The USPSTF makes no recommendation for or against routine provision of [the service]. The USPSTF found at least fair evidence that [the service] can improve health outcomes but concludes that the balance of benefits and harms is too close to justify a general recommendation.
The USPSTF recommends against routinely providing [the service] to asymptomatic patients. The USPSTF found at least fair evidence that [the service] is ineffective or that harms outweigh benefits.
The USPSTF concludes that the evidence is insufficient to recommend for or against routinely providing [the service]. Evidence that [the service] is effective is lacking, of poor quality, or conflicting, and the balance of benefits and harms cannot be determined.
USPSTF = U.S. Preventive Services Task Force.
This article first appeared in Ann Intern Med 2004;140:125-7.
Summary of Recommendation
The USPSTF concludes that the evidence is insufficient to recommend for or against routine screening for thyroid disease in adults. I recommendation.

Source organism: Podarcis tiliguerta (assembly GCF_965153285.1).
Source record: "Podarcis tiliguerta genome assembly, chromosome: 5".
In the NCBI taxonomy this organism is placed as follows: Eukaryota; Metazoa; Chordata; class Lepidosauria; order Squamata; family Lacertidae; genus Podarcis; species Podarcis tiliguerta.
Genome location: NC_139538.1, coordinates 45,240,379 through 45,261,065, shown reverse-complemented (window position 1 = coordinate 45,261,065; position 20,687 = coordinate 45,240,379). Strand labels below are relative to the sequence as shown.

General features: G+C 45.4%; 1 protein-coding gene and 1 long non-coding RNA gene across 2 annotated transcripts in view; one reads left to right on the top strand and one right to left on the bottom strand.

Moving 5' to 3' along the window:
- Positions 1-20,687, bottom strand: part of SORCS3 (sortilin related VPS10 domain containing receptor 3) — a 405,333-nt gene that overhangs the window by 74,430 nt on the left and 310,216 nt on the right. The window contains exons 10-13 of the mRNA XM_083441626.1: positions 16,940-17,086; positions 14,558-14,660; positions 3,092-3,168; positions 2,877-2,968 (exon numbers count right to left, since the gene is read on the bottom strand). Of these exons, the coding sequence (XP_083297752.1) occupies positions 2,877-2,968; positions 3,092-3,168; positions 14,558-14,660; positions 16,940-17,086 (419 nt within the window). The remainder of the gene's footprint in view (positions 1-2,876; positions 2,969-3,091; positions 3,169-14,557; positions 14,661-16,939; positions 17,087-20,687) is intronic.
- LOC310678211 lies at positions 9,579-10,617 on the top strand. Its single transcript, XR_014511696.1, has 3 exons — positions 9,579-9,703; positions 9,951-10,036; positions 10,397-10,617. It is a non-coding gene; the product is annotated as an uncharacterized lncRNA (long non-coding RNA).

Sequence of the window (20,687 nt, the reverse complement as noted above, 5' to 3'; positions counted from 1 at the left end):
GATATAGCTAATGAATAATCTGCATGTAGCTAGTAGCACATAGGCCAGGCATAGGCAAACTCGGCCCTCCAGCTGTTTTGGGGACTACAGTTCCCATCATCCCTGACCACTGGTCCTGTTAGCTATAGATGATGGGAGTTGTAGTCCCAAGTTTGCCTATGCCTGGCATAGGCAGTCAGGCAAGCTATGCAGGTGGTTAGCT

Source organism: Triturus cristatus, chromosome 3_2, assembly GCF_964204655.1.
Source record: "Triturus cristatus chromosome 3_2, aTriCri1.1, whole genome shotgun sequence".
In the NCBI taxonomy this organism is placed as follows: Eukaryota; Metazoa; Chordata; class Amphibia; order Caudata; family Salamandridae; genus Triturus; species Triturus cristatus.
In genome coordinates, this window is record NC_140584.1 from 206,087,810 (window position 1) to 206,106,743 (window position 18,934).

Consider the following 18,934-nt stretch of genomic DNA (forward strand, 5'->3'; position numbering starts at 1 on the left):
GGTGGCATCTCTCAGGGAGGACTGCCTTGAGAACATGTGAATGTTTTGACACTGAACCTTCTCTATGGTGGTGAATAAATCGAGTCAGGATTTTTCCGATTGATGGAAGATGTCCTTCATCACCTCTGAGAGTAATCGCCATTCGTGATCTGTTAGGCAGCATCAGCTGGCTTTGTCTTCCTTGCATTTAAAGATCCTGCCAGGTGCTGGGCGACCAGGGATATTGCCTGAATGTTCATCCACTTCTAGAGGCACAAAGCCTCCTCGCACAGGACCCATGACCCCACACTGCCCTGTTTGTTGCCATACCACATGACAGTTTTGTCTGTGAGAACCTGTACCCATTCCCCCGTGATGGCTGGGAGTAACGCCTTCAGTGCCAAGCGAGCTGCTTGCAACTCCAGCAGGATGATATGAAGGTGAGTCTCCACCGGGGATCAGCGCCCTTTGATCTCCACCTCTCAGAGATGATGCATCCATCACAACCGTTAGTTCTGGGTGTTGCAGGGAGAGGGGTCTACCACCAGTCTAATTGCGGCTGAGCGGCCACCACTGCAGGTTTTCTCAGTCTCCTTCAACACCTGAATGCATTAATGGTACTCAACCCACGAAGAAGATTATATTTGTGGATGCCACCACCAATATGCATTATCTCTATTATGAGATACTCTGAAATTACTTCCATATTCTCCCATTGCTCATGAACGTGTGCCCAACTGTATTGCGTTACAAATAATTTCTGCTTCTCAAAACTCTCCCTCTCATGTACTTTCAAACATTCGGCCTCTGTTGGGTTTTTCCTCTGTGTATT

The USPSTF found fair evidence that the thyroid-stimulating hormone (TSH) test can detect subclinical thyroid disease in persons without symptoms of thyroid dysfunction, but poor evidence that treatment improves clinically important outcomes in adults with screen-detected thyroid disease. Although the yield of screening is greater in certain high-risk groups (e.g., postpartum women, persons with Down syndrome, and the elderly), the USPSTF found poor evidence that screening in these groups leads to clinically important benefits. There is the potential for harm caused by false-positive screening tests; however, the magnitude of harm is not known. There is good evidence that overtreatment with levothyroxine occurs in a substantial proportion of patients, but the long-term harmful effects of overtreatment are not known. As a result, the USPSTF could not determine the balance of benefits and harms of screening asymptomatic adults for thyroid disease.